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The impact of iron fortification on nutritional anaemia.
Best Pract Res Clin Haematol. 2005 Jun; 18(2):333-46.BP

Abstract

Iron deficiency continues to be the most prevalent nutritional deficiency disorder in the world, affecting an estimated two billion people, most of whom live in developing countries. It has far-reaching effects on the health, well-being and productivity of those affected. Iron fortification of food is regarded as the most cost-effective method for reducing the prevalence of nutritional iron deficiency. In industrialized countries this has had an important beneficial effect; however, nutritional anaemia remains very prevalent in developing countries, and iron fortification appears until recently to have had little impact. Two important reasons for the latter situation are inadequate documentation of the magnitude of the iron deficiency component of anaemia in different regions of the world, and the use of iron compounds that are poorly bioavailable in fortification programmes. Several recent interventions using innovative approaches to dietary fortification that ensure the delivery of adequate quantities of bioavailable iron have demonstrated that iron fortification of food can be an effective and implementable strategy for controlling nutritional iron deficiency in non-industrialized countries.

Authors+Show Affiliations

Department of Internal Medicine, Eastern Virginia Medical School, Norfolk, VA, USA. srlynch@visi.net

Pub Type(s)

Journal Article
Review

Language

eng

PubMed ID

15737894

Citation

Lynch, Sean R.. "The Impact of Iron Fortification On Nutritional Anaemia." Best Practice & Research. Clinical Haematology, vol. 18, no. 2, 2005, pp. 333-46.
Lynch SR. The impact of iron fortification on nutritional anaemia. Best Pract Res Clin Haematol. 2005;18(2):333-46.
Lynch, S. R. (2005). The impact of iron fortification on nutritional anaemia. Best Practice & Research. Clinical Haematology, 18(2), 333-46.
Lynch SR. The Impact of Iron Fortification On Nutritional Anaemia. Best Pract Res Clin Haematol. 2005;18(2):333-46. PubMed PMID: 15737894.
* Article titles in AMA citation format should be in sentence-case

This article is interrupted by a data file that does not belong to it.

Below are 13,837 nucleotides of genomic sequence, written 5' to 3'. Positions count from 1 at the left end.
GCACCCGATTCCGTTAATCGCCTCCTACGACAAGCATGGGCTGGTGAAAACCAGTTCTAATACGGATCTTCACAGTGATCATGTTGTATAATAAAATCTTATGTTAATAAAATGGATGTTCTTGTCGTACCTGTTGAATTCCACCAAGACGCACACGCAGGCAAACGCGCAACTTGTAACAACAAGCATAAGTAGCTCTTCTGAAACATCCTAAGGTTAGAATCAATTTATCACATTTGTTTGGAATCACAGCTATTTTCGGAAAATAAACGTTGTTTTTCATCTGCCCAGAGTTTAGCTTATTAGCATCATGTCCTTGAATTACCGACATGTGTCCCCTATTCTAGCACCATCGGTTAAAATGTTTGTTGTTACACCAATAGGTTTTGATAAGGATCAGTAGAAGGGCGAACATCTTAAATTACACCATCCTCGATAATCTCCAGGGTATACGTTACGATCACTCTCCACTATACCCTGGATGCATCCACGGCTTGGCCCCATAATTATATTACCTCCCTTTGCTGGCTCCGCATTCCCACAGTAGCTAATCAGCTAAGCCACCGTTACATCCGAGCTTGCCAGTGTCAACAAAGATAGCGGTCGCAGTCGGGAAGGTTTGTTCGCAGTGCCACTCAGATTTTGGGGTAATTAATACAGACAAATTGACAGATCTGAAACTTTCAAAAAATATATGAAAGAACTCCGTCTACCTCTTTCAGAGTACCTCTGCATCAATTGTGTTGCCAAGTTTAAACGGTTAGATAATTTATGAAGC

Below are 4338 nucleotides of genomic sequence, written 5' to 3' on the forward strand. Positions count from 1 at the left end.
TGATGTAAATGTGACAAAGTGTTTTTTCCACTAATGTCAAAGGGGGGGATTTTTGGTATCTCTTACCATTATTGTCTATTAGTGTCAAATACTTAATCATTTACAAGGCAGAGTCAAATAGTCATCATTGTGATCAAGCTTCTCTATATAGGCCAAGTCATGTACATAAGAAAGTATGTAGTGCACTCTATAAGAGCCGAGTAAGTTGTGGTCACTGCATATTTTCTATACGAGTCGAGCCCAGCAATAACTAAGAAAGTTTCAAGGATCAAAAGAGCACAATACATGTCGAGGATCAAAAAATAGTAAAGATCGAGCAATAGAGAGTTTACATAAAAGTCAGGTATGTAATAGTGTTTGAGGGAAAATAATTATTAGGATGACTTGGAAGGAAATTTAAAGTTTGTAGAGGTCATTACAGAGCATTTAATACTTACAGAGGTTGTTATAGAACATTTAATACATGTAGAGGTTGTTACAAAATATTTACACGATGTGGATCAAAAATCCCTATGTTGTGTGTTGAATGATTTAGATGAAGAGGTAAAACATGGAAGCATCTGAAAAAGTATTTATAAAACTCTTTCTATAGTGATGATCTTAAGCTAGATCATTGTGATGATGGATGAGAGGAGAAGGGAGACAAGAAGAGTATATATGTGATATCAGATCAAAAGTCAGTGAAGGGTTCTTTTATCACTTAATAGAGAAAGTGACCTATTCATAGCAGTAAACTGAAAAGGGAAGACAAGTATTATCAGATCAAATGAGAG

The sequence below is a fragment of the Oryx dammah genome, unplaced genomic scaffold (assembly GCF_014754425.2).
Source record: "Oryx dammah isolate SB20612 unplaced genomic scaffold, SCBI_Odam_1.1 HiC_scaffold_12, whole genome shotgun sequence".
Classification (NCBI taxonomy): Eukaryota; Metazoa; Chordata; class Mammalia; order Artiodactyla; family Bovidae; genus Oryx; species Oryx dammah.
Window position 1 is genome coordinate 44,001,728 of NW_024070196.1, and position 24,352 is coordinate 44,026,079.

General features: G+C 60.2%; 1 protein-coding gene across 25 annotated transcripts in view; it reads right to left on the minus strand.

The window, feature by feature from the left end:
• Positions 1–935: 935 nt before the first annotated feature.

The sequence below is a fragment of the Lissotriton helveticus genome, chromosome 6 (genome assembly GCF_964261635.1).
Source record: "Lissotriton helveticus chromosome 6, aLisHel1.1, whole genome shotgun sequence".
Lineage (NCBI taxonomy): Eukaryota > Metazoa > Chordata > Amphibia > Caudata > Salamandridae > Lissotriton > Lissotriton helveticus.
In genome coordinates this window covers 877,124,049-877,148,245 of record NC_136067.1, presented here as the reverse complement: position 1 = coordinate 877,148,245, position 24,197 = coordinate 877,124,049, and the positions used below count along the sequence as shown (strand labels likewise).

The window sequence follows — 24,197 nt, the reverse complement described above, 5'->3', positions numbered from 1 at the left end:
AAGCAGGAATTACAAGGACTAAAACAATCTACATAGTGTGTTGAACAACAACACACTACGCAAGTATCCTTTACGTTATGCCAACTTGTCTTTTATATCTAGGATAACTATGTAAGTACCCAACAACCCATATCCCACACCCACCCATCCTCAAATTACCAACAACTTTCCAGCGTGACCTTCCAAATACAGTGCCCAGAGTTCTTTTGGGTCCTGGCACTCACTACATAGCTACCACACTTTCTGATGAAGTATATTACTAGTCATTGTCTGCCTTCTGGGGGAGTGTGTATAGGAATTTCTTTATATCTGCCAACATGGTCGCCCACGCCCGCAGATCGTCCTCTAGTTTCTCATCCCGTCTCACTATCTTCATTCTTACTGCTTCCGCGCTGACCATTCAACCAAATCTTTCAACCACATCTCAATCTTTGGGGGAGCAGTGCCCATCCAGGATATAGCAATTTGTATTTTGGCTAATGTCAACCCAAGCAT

TY - JOUR T1 - The impact of iron fortification on nutritional anaemia. A1 - Lynch,Sean R, PY - 2005/3/2/pubmed PY - 2005/8/18/medline PY - 2005/3/2/entrez SP - 333 EP - 46 JF - Best practice & research. Clinical haematology JO - Best Pract Res Clin Haematol VL - 18 IS - 2 N2 - Iron deficiency continues to be the most prevalent nutritional deficiency disorder in the world, affecting an estimated two billion people, most of whom live in developing countries. It has far-reaching effects on the health, well-being and productivity of those affected. Iron fortification of food is regarded as the most cost-effective method for reducing the prevalence of nutritional iron deficiency. In industrialized countries this has had an important beneficial effect; however, nutritional anaemia remains very prevalent in developing countries, and iron fortification appears until recently to have had little impact. Two important reasons for the latter situation are inadequate documentation of the magnitude of the iron deficiency component of anaemia in different regions of the world, and the use of iron compounds that are poorly bioavailable in fortification programmes. Several recent interventions using innovative approaches to dietary fortification that ensure the delivery of adequate quantities of bioavailable iron have demonstrated that iron fortification of food can be an effective and implementable strategy for controlling nutritional iron deficiency in non-industrialized countries. SN - 1521-6926 UR - https://www.unboundmedicine.com/medline/citation/15737894/The_impact_of_iron_fortification_on_nutritional_anaemia_ L2 - https://linkinghub.elsevier.com/retrieve/pii/S1521-6926(04)00095-7 DB - PRIME DP - Unbound Medicine ER -